Same-sex couple sues federally funded refugee adoption agency for discrimination
A law professor and her wife have sued the federal government, alleging that a federally funded child services agency refused to consider placing a child with them because they don’t “mirror the Holy Family.”
Fatma Marouf and Bryn Esplin of Texas wanted to foster a refugee child, particularly because Marouf is an immigration law professor who runs the Immigrant Rights Clinic at Texas A&M University. But the only organization they know of in the region that places refugee foster children is Catholic Charities of Fort Worth, a religious organization that does the work under contract to the U.S. Department of Health and Human Services. It said they were not eligible to be considered as foster parents because they’re a same-sex couple.
Although the government may contract with faith-based organizations for work like this, the lawsuit says, those organizations may not use federal funds for religious purposes.
“Our clients should be able to walk into any agency and be treated equally,” Jamie Gliksberg of Lambda Legal, who represents the couple, told CNN. “Using religion as an excuse, federal taxpayer dollars are being used to discriminate.”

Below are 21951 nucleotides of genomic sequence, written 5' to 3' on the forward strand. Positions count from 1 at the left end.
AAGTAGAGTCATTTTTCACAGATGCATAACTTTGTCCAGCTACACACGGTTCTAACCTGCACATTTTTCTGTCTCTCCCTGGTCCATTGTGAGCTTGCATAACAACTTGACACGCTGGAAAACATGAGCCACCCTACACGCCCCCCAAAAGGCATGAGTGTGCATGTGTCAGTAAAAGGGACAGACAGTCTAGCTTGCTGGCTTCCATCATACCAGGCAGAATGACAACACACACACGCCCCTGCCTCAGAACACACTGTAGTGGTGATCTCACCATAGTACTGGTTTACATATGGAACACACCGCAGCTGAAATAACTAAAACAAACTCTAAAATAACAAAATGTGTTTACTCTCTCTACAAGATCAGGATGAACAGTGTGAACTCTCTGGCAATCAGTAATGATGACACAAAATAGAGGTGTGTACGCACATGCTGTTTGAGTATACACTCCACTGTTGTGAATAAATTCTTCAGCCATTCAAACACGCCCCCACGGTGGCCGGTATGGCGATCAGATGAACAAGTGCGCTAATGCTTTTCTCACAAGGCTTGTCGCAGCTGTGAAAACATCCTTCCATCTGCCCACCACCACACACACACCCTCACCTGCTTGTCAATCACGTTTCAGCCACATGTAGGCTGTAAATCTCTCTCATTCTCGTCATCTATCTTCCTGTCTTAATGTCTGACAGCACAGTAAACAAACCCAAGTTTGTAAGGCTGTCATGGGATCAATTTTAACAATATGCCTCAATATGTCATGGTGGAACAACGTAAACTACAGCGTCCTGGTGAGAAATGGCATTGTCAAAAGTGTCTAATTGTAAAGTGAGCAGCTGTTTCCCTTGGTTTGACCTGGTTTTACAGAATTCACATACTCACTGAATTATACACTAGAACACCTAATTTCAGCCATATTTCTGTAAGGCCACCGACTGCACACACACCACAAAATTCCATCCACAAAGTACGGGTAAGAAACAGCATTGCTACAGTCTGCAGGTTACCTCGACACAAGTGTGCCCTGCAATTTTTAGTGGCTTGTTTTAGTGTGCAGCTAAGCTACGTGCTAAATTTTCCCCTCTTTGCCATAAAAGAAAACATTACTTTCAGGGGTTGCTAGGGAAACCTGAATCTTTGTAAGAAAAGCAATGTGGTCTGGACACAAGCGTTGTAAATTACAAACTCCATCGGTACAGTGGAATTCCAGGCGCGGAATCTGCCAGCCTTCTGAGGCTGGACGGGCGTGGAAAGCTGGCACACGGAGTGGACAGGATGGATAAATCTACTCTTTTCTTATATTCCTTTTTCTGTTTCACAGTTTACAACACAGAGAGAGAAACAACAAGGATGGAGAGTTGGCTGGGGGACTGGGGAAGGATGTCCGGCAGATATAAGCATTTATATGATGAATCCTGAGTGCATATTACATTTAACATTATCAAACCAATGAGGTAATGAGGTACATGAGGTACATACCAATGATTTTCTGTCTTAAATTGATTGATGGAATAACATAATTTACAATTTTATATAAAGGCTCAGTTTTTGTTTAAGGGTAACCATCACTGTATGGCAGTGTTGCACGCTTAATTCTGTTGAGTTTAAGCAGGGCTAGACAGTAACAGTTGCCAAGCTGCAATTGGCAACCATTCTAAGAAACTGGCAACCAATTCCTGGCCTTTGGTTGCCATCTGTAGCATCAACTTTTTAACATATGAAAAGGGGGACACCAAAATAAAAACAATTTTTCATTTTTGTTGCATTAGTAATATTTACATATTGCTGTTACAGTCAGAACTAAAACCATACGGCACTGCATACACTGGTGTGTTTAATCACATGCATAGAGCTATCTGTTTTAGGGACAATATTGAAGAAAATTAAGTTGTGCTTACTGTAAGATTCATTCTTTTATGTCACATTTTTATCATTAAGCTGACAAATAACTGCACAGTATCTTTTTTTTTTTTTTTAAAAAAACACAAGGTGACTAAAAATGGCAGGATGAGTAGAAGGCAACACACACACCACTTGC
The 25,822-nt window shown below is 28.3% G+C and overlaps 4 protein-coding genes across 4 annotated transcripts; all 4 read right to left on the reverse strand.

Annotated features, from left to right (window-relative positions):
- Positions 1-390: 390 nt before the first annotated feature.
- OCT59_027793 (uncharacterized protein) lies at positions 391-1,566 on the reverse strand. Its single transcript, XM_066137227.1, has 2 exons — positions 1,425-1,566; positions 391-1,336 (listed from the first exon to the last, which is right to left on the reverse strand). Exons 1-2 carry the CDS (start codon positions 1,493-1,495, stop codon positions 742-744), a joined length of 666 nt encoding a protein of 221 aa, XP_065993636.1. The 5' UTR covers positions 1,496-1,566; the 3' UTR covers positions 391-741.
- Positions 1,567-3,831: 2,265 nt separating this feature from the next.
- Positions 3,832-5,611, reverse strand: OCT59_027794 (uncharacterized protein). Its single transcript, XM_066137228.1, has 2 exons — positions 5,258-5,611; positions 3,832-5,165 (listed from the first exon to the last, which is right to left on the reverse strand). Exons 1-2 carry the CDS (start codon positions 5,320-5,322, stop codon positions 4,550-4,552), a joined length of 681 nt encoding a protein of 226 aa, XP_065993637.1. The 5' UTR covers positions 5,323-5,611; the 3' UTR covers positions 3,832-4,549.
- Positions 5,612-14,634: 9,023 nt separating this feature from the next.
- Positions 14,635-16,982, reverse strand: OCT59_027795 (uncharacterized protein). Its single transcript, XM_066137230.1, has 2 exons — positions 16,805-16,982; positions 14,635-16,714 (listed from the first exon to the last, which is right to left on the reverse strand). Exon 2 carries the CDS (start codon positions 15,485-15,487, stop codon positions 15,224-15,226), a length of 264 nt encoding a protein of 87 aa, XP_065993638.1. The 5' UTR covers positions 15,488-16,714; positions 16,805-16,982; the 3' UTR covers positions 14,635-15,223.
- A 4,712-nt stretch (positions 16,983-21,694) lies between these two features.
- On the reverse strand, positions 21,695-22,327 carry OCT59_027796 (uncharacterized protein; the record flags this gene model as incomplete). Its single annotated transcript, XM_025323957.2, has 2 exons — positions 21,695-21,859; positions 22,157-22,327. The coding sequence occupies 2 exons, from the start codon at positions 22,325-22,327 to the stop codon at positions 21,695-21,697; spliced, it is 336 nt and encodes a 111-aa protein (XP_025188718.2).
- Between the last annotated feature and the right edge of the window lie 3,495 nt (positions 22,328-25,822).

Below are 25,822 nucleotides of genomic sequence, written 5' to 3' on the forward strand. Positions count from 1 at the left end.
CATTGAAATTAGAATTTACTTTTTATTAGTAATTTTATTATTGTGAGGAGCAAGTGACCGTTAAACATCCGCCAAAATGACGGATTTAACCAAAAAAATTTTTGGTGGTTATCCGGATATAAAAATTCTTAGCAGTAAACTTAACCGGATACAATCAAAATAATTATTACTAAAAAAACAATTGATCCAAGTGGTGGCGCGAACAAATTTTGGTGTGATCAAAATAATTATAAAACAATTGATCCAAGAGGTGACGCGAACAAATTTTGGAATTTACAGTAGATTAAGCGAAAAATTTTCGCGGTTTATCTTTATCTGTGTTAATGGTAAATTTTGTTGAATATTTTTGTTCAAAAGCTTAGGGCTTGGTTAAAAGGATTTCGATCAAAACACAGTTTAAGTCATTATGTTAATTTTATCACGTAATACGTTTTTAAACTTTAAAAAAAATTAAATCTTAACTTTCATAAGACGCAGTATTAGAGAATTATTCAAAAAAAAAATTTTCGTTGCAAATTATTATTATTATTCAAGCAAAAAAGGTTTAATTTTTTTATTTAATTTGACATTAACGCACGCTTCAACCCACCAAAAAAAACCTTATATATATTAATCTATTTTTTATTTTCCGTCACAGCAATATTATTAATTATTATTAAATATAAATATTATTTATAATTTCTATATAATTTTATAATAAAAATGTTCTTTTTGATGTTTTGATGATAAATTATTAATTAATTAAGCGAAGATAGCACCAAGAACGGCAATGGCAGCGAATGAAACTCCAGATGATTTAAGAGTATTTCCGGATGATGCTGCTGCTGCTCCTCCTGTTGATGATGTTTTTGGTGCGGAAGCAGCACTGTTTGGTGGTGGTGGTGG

Esplin and Marouf’s lawsuit alleges that the HHS and its refugee agency, the Office of Refugee Resettlement, are unlawfully funding an agency that discriminates on the basis of sexual orientation, denying children the chance to be placed in eligible homes. The U.S. Conference of Catholic Bishops made no secret of its intention to provide services consistent with Catholic teachings—which they expressly say includes opposition to same-sex marriage. The federal government did not prohibit religiously motivated discrimination when awarding the money to the conference, the lawsuit says, despite federal rules forbidding grantees from discriminating.
The lawsuit notes that the couple originally tried to resolve the dispute with a complaint directly to the Office of Refugee Resettlement, but has not received a response since last May.
The U.S. Conference of Catholic Bishops did not respond to NBC’s requests for comment, and a spokesperson for HHS said the agency does not comment on pending litigation.
The lawsuit notes that around the same time that Catholic Charities of Fort Worth rejected Marouf and Esplin’s application, Marouf gave the agency a well-received “Know Your Rights” talk in her professional capacity as an immigration law professor. In fact, it was Marouf’s work that made her aware that the agency had unaccompanied refugee children who needed homes, NBC says.
“Refugee children have been through enough trauma to last a lifetime,” Marouf told CNN. “In discriminating against us, the agency put their religious views of LGBT people above what is best for the kids in their care.”